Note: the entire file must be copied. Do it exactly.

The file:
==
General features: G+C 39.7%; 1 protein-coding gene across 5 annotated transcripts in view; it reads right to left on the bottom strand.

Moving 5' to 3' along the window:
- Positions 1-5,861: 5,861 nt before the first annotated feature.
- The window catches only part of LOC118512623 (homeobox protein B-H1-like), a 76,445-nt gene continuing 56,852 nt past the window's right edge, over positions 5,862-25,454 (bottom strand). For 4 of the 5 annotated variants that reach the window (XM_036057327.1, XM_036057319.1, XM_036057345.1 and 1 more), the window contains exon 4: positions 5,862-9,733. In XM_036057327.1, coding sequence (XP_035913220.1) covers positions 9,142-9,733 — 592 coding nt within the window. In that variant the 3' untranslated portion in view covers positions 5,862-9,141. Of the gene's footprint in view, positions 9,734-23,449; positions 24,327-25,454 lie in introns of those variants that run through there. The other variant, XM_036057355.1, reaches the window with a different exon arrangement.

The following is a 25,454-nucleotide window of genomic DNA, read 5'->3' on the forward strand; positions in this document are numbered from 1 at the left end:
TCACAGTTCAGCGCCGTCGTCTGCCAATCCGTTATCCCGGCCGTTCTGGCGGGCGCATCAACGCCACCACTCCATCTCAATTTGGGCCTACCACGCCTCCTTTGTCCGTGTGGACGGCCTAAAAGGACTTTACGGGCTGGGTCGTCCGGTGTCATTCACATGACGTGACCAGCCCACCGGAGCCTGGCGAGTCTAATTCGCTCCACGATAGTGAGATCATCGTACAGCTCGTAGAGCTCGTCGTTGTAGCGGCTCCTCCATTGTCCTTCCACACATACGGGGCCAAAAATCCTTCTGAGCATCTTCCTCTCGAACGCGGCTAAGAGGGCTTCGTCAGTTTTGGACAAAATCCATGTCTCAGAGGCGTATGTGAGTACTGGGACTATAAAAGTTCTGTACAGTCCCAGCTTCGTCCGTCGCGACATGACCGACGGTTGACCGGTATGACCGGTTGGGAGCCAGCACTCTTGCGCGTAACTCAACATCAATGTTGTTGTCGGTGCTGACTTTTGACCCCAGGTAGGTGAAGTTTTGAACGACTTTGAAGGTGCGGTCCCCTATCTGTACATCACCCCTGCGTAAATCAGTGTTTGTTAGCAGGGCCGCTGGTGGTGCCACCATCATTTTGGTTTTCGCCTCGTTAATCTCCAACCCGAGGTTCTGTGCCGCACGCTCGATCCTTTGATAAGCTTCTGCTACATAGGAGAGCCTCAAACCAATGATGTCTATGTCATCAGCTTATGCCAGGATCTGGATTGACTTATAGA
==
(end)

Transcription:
General features: G+C 39.7%; 1 protein-coding gene across 5 annotated transcripts in view; it reads right to left on the bottom strand.

Moving 5' to 3' along the window:
- Positions 1-5,861: 5,861 nt before the first annotated feature.
- The window catches only part of LOC118512623 (homeobox protein B-H1-like), a 76,445-nt gene continuing 56,852 nt past the window's right edge, over positions 5,862-25,454 (bottom strand). For 4 of the 5 annotated variants that reach the window (XM_036057327.1, XM_036057319.1, XM_036057345.1 and 1 more), the window contains exon 4: positions 5,862-9,733. In XM_036057327.1, coding sequence (XP_035913220.1) covers positions 9,142-9,733 — 592 coding nt within the window. In that variant the 3' untranslated portion in view covers positions 5,862-9,141. Of the gene's footprint in view, positions 9,734-23,449; positions 24,327-25,454 lie in introns of those variants that run through there. The other variant, XM_036057355.1, reaches the window with a different exon arrangement.

The following is a 25,454-nucleotide window of genomic DNA, read 5'->3' on the forward strand; positions in this document are numbered from 1 at the left end:
TCACAGTTCAGCGCCGTCGTCTGCCAATCCGTTATCCCGGCCGTTCTGGCGGGCGCATCAACGCCACCACTCCATCTCAATTTGGGCCTACCACGCCTCCTTTGTCCGTGTGGACGGCCTAAAAGGACTTTACGGGCTGGGTCGTCCGGTGTCATTCACATGACGTGACCAGCCCACCGGAGCCTGGCGAGTCTAATTCGCTCCACGATAGTGAGATCATCGTACAGCTCGTAGAGCTCGTCGTTGTAGCGGCTCCTCCATTGTCCTTCCACACATACGGGGCCAAAAATCCTTCTGAGCATCTTCCTCTCGAACGCGGCTAAGAGGGCTTCGTCAGTTTTGGACAAAATCCATGTCTCAGAGGCGTATGTGAGTACTGGGACTATAAAAGTTCTGTACAGTCCCAGCTTCGTCCGTCGCGACATGACCGACGGTTGACCGGTATGACCGGTTGGGAGCCAGCACTCTTGCGCGTAACTCAACATCAATGTTGTTGTCGGTGCTGACTTTTGACCCCAGGTAGGTGAAGTTTTGAACGACTTTGAAGGTGCGGTCCCCTATCTGTACATCACCCCTGCGTAAATCAGTGTTTGTTAGCAGGGCCGCTGGTGGTGCCACCATCATTTTGGTTTTCGCCTCGTTAATCTCCAACCCGAGGTTCTGTGCCGCACGCTCGATCCTTTGATAAGCTTCTGCTACATAGGAGAGCCTCAAACCAATGATGTCTATGTCATCAGCTTATGCCAGGATCTGGATTGACTTATAGA